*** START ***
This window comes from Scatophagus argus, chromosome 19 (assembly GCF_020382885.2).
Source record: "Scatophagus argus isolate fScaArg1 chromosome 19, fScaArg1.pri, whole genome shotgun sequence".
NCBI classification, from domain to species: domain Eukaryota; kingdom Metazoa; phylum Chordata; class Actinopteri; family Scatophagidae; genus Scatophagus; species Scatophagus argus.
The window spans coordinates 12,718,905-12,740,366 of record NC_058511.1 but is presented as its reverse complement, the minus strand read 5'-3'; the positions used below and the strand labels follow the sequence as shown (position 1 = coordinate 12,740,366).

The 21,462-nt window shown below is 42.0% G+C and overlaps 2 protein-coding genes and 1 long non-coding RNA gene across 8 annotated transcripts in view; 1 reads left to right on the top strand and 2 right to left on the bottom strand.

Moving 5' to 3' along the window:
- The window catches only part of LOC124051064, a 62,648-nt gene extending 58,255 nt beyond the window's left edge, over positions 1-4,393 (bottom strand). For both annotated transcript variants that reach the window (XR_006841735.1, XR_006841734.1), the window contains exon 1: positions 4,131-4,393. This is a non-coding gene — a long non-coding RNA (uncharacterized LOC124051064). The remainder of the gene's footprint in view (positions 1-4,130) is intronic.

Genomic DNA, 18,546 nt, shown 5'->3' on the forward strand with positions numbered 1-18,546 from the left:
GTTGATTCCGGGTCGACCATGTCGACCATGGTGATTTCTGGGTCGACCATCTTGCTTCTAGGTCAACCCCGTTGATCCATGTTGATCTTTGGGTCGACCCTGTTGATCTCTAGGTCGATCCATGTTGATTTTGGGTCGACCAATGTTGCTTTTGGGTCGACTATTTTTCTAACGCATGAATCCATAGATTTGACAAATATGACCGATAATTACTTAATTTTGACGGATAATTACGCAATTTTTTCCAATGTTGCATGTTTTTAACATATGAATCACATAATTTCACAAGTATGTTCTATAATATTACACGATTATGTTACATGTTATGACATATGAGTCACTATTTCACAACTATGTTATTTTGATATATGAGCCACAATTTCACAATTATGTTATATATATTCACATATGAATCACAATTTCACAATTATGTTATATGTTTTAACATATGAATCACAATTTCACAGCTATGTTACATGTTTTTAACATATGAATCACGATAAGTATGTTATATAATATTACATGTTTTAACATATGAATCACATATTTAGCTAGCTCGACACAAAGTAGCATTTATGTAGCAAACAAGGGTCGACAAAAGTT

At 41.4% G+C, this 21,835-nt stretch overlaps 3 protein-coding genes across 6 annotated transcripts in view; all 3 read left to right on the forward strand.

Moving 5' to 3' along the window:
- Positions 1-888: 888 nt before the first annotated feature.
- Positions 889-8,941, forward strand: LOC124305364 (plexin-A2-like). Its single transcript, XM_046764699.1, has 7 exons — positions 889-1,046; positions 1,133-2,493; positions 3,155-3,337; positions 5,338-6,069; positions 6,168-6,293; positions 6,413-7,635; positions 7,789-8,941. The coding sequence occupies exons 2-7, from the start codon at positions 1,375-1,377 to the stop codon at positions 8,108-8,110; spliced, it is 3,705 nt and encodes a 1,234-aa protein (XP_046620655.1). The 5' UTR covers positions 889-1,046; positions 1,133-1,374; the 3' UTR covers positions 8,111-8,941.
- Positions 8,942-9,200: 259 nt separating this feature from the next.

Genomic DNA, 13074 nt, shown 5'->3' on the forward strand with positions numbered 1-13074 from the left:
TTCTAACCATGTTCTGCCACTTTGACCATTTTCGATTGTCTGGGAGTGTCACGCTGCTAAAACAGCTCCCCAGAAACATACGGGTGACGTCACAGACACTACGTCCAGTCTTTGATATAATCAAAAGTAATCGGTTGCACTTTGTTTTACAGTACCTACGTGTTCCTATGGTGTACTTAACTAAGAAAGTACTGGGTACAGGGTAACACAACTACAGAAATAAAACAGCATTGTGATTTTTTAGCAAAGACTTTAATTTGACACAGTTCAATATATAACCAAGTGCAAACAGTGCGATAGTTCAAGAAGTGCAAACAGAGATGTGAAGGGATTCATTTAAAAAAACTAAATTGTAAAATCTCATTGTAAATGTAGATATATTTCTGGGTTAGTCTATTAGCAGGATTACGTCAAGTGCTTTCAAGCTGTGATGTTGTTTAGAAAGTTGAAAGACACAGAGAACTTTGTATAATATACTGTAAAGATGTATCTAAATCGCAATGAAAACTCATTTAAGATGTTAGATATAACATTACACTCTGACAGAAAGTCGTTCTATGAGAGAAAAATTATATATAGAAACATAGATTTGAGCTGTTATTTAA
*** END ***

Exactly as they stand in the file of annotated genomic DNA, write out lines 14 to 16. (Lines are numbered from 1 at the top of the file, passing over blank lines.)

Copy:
- Positions 8,942-9,200: 259 nt separating this feature from the next.

Genomic DNA, 13074 nt, shown 5'->3' on the forward strand with positions numbered 1-13074 from the left:
TTCTAACCATGTTCTGCCACTTTGACCATTTTCGATTGTCTGGGAGTGTCACGCTGCTAAAACAGCTCCCCAGAAACATACGGGTGACGTCACAGACACTACGTCCAGTCTTTGATATAATCAAAAGTAATCGGTTGCACTTTGTTTTACAGTACCTACGTGTTCCTATGGTGTACTTAACTAAGAAAGTACTGGGTACAGGGTAACACAACTACAGAAATAAAACAGCATTGTGATTTTTTAGCAAAGACTTTAATTTGACACAGTTCAATATATAACCAAGTGCAAACAGTGCGATAGTTCAAGAAGTGCAAACAGAGATGTGAAGGGATTCATTTAAAAAAACTAAATTGTAAAATCTCATTGTAAATGTAGATATATTTCTGGGTTAGTCTATTAGCAGGATTACGTCAAGTGCTTTCAAGCTGTGATGTTGTTTAGAAAGTTGAAAGACACAGAGAACTTTGTATAATATACTGTAAAGATGTATCTAAATCGCAATGAAAACTCATTTAAGATGTTAGATATAACATTACACTCTGACAGAAAGTCGTTCTATGAGAGAAAAATTATATATAGAAACATAGATTTGAGCTGTTATTTAA